82nd Airborne Division's All American Week ends with Airborne Review
By RACHAEL RILEY | The Fayetteville Observer, N.C. | Published: May 24, 2019
FAYETTEVILLE, N.C. (Tribune News Service) — After nearly three hours of demonstrations that included heavy equipment drops, paratroopers jumping from airplanes and simulating an airfield seizure and airborne assault, soldiers marched through smoke toward thousands in the crowd Thursday at Sicily Drop Zone.
The Airborne Review marked the end of All American Week, the 82nd Airborne Division's celebration of paratroopers past and present.
The Air Force's 437th Airlift Wing from Charleston, South Carolina, dropped two multipurpose wheeled vehicles onto the field, a Howitzer and High Mobility Multipurpose Wheeled Vehicle known as a Humvee, followed by almost 500 paratroopers jumping from a C-17 Globemaster aircraft.
Booms from the 82nd Airborne Division Artillery echoed across the field as flares, smoke and more aircraft — including Chinooks and Apache helicopters and the 82nd Airborne Division's Combat Aviation Brigade aircraft — were used throughout the demonstration.
Maj. Gen. James Mingus, commander of the 82nd Airborne Division, said the demonstration is a "small sampling" of what an actual airfield seizure and airborne assault would look like.
It demonstrated the division's capability to be ready to go anywhere in the world, if needed, Mingus said.
"It can be a stability operation, it can be a humanitarian disaster relief type operation, or it can be a large scale ground combat operation, but we really and truly can get anywhere in the world in 18 hours," he said.
In keeping with this year's All American Week theme of "jumping into history," a C-47 that was used to drop paratroopers into Normandy on D-Day and into the Netherlands during Operation Market Garden was part of Thursday's demonstrations.
June marks the 75th anniversary of the D-Day invasion.
Members of the Liberty Jump Team, which includes veteran paratroopers from Vietnam to present day conflicts and active-duty paratroopers, wore period uniforms as they descended under round canopies reminiscent of parachutes used during World War II.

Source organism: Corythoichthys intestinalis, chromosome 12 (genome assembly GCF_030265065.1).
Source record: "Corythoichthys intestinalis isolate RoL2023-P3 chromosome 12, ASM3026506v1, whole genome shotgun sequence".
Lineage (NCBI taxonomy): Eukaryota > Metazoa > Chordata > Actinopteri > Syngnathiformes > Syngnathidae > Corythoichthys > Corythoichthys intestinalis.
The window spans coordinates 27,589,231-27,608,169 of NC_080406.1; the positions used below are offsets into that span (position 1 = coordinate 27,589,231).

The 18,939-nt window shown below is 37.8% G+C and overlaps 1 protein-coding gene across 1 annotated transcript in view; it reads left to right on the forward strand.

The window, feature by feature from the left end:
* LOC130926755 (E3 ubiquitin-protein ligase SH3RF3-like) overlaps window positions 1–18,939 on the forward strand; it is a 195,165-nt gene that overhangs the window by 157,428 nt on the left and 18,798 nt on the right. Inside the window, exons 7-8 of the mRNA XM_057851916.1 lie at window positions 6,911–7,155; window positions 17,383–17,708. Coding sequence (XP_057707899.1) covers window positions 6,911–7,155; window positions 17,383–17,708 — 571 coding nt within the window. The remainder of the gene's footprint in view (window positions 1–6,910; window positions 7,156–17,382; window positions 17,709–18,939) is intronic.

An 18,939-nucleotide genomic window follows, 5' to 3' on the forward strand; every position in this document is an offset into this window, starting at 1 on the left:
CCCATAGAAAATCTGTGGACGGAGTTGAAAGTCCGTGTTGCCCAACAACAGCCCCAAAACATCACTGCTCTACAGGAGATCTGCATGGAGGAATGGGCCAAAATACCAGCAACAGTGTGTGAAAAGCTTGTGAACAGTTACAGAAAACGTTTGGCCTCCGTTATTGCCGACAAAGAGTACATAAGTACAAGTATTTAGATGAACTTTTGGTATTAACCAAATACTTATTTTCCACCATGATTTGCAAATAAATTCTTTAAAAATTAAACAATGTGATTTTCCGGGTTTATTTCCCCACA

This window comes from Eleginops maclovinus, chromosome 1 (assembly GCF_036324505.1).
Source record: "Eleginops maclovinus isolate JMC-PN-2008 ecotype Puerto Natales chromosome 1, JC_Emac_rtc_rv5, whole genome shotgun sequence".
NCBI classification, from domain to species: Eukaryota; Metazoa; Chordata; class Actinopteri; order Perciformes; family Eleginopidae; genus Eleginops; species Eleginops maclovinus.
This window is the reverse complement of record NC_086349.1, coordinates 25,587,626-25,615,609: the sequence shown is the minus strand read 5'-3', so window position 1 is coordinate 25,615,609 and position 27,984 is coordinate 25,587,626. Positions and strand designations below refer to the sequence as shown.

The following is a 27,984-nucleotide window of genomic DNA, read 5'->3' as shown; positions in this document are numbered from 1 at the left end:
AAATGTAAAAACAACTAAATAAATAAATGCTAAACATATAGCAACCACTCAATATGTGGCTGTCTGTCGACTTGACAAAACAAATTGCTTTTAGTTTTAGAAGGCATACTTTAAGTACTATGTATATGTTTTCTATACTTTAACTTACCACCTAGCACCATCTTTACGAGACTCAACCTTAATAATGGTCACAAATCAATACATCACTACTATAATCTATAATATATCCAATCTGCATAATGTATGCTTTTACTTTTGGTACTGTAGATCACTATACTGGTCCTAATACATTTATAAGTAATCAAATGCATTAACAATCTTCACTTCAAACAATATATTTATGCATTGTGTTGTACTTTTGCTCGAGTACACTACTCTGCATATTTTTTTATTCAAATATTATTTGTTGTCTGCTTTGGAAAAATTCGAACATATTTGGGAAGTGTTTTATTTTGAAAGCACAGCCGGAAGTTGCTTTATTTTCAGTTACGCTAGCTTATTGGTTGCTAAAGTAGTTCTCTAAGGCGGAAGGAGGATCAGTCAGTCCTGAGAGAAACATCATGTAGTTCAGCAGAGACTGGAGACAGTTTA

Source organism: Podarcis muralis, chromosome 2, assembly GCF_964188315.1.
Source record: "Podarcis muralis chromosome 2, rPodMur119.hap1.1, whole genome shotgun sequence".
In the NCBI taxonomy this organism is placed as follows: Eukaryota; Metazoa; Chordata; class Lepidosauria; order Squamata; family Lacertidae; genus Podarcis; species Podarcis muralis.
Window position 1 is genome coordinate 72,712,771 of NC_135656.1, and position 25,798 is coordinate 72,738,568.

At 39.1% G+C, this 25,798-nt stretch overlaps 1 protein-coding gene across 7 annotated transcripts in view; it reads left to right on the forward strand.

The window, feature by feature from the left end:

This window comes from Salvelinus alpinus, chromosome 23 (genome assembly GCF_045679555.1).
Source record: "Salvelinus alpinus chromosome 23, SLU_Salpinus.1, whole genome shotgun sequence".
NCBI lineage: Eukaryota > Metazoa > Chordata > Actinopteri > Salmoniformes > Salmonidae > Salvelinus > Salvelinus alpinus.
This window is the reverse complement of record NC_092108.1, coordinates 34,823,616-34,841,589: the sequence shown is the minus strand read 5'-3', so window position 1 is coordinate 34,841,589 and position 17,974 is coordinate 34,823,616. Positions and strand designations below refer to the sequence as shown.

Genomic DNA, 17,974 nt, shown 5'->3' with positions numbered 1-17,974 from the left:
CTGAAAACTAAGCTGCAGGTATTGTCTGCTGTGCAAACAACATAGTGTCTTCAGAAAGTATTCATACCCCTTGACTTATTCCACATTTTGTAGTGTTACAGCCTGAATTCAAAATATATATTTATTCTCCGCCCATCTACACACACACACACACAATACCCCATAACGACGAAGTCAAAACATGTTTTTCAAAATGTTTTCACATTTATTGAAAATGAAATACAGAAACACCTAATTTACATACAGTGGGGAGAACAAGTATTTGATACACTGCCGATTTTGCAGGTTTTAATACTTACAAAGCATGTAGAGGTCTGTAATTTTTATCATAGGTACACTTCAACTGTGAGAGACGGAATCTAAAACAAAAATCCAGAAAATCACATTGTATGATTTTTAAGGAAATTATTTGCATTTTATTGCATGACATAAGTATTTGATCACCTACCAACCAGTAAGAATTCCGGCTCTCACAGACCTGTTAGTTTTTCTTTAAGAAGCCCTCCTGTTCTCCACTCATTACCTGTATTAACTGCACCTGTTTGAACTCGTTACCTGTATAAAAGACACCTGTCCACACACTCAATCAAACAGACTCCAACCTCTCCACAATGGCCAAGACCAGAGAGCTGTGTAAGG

Capt. Darren Cinatl, a tactical infantry officer with the 82nd Airborne Division's Headquarters and Headquarters Battalion, is part of the team and was the primary jumpmaster for Thursday's jump.
Cinatl said the first jumper out of the aircraft was an 82nd Airborne Division veteran who lost both legs while serving in Vietnam, retired Sgt. Butch Garner.
"This is the first time he's jumped into (the) Sicily (drop zone) since probably the '60s," Cinatl said.
As they do each year, veteran paratroopers played a part in events throughout the week. They marched in front of Thursday's crowd to represent conflicts dating to World War II, and they were part of the division's Hall of Fame induction Wednesday.
Mahlon Sebring, who turns 95 in July, was one of the World War II veterans in the crowd. He now lives in Tecumseh, Michigan.
Building B-24 bomber aircraft in a plant in Michigan, Sebring was eligible to be deferred from the draft during World War II because his job supported war production. But at the age of 19, he wanted join the Army instead.
Sebring was part of the 319th Glider Field Artillery Battalion, flying a glider aircraft into Normandy and copiloting a glider into Holland.
"Being airborne, it's a close-knit outfit and you got a lot of friends," Sebring said, explaining why he attends All American Week events.
Veteran Jack Gary shared similar opinions. Gary was drafted into the Army in 1951 and served with the 101st Airborne Division during the Korean War at the age of 19.
"I was there when the Chinese came across (Korea)," Gary said. "I held a machine gun with a young white dude from Texas. He fired it and I fed him ammo."
Gary spent five years with the 101st Airborne Division before serving 17 years in the Air Force, including during the Cuban Missile Crisis in the 1960s and going to the Dominican Republic to set up runway lights for American troops.
Gary, who had previously been stationed at Seymour Johnson Air Force Base, returned to North Carolina and now lives in Southern Pines. He frequently visits Fort Bragg.
He said All American Week brings back memories of when he jumped with the 101st.
"Because I made 50 jumps in five years," he said of his time with the 101st Airborne Division.
Jumps weren't the only part of the All American Week observances.
Sport competitions were held throughout the week, with the 2nd Battalion, 505th Parachute Infantry Regiment being named the All American Week battalion champions of the week's sporting events.
Mingus said the competitions instill excellence and pride in the paratroopers who volunteered to join the Army, volunteered to be on airborne status and volunteered to serve with the 82nd Airborne Division.
He described the week as one of celebration and remembrance. The week included recognition of Gold Star families — those whose family members have died in combat — during a ceremony Wednesday and again at Thursday's Airborne Review.
"It just inspires us that wear the uniform today to make sure that the sacrifices that have happened over the 230-plus years of our military history is not wasted," he said. "Because we continue to carry that legacy forward, that winning spirit that when called, we can fight and win our nation's wars."
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